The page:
But as I had earlier stated, I do not believe that “CAPTAIN AMERICA: THE WINTER SOLDIER” was all action and very little drama. The film featured some dramatic moments that not only brought out the best in the cast, but also struck me as very well written. There were a good deal of verbal confrontations in this film. And most of them seemed to feature the Director of S.H.I.E.L.D., Nick Fury. I was especially impressed by the drama and the acting in scenes that featured Fury’s two conversations with Steve – one regarding the helicarriers and the other about the future of S.H.I.E.L.D. I also enjoyed Fury’s final confrontation with Alexander Pierce inside the Triskelion. I was also impressed by how the screenwriters and the Russo brothers managed to inject some very good drama in the middle of Steve’s final fight against Bucky, while he tried to convince the latter to remember the past. Speaking of the past, this movie also featured a poignant moment that displayed the strength of Steve and Bucky’s friendship in a late 1930s flashback regarding the death of Steve’s mother. The movie also featured another friendship – the budding one between Steve and Sam. This was especially apparent in one poignant scene in which Steve and Sam discussed the latter’s experiences in Afghanistan.But the best scene, as far as I am concerned, featured Steve’s last conversation with a very elderly and dying Peggy Carter. That moment between the two former lovers seemed so sad that I found myself crying a little. How this particular scene managed to evade the memories of those who claimed that the movie was basically an action fest baffles me.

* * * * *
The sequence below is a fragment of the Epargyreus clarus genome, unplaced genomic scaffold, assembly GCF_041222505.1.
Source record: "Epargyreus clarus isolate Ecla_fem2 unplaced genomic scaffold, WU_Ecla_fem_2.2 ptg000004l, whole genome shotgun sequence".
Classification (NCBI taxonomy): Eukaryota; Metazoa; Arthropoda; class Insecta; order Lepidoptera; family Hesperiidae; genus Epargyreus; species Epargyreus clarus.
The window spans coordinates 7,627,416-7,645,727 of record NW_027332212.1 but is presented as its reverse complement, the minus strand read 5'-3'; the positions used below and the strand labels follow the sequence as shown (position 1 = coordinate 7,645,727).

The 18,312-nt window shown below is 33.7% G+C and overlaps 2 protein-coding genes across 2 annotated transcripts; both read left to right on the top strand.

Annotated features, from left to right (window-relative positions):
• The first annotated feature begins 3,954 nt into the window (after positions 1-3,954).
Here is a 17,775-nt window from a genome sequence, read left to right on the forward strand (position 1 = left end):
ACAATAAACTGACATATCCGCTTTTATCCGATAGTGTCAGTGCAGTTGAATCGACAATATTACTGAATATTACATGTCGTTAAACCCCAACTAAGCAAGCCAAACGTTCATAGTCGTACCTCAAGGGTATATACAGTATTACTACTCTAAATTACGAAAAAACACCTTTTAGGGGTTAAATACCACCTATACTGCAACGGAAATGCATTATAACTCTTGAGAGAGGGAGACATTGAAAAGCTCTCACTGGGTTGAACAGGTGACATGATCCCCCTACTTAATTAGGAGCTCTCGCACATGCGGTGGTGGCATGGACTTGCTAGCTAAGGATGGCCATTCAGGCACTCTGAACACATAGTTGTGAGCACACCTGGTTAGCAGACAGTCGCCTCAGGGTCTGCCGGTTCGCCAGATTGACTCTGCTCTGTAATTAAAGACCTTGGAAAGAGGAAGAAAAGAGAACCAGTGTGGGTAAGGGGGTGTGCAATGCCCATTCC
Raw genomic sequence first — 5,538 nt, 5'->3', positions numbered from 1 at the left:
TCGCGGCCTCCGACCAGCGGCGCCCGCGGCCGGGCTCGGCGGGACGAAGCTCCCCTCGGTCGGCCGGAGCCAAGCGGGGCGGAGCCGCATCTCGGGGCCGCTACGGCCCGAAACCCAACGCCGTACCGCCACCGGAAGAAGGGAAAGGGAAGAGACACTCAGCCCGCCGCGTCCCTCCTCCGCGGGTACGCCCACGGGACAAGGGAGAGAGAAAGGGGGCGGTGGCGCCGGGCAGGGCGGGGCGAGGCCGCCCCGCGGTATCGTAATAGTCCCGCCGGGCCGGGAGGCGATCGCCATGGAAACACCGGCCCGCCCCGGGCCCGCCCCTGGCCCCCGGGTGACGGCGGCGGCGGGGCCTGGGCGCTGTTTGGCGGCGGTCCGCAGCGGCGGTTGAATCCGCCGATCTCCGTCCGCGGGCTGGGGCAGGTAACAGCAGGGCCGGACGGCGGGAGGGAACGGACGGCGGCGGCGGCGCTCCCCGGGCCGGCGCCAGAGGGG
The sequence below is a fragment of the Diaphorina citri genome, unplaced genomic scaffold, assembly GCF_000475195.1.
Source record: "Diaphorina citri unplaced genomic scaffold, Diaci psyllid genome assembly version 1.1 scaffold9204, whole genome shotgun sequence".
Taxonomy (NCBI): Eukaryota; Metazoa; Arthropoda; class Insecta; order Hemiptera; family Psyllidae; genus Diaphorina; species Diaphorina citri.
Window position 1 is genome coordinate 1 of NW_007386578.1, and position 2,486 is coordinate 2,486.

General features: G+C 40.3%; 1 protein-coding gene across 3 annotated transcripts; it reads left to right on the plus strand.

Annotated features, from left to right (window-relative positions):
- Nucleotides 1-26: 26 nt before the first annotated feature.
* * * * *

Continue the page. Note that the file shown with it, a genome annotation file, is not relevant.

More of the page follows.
Was there anything about “CAPTAIN AMERICA: THE WINTER SOLDIER” that baffled me or turned me off? I found it hard to believe that Fury actually accepted Steve’s rather ludicrous suggestion regarding the future of S.H.I.E.L.D. Why he did not laugh in the super soldier’s face or told the latter that suggestion was dangerously naive is beyond me. Why did the movie make such a big deal about HYDRA infiltrating S.H.I.E.L.D., when certain characters made it pretty obvious that it had infiltrated other government agencies . . . all over the world? And considering that Steve’s personality was not suited for espionage, I am still wondering why Marvel – both in the comics and in the movies – would have him join S.H.I.E.L.D. in the first place. And what happened to World Council Member Hawley in the movie’s climax? The movie never explained.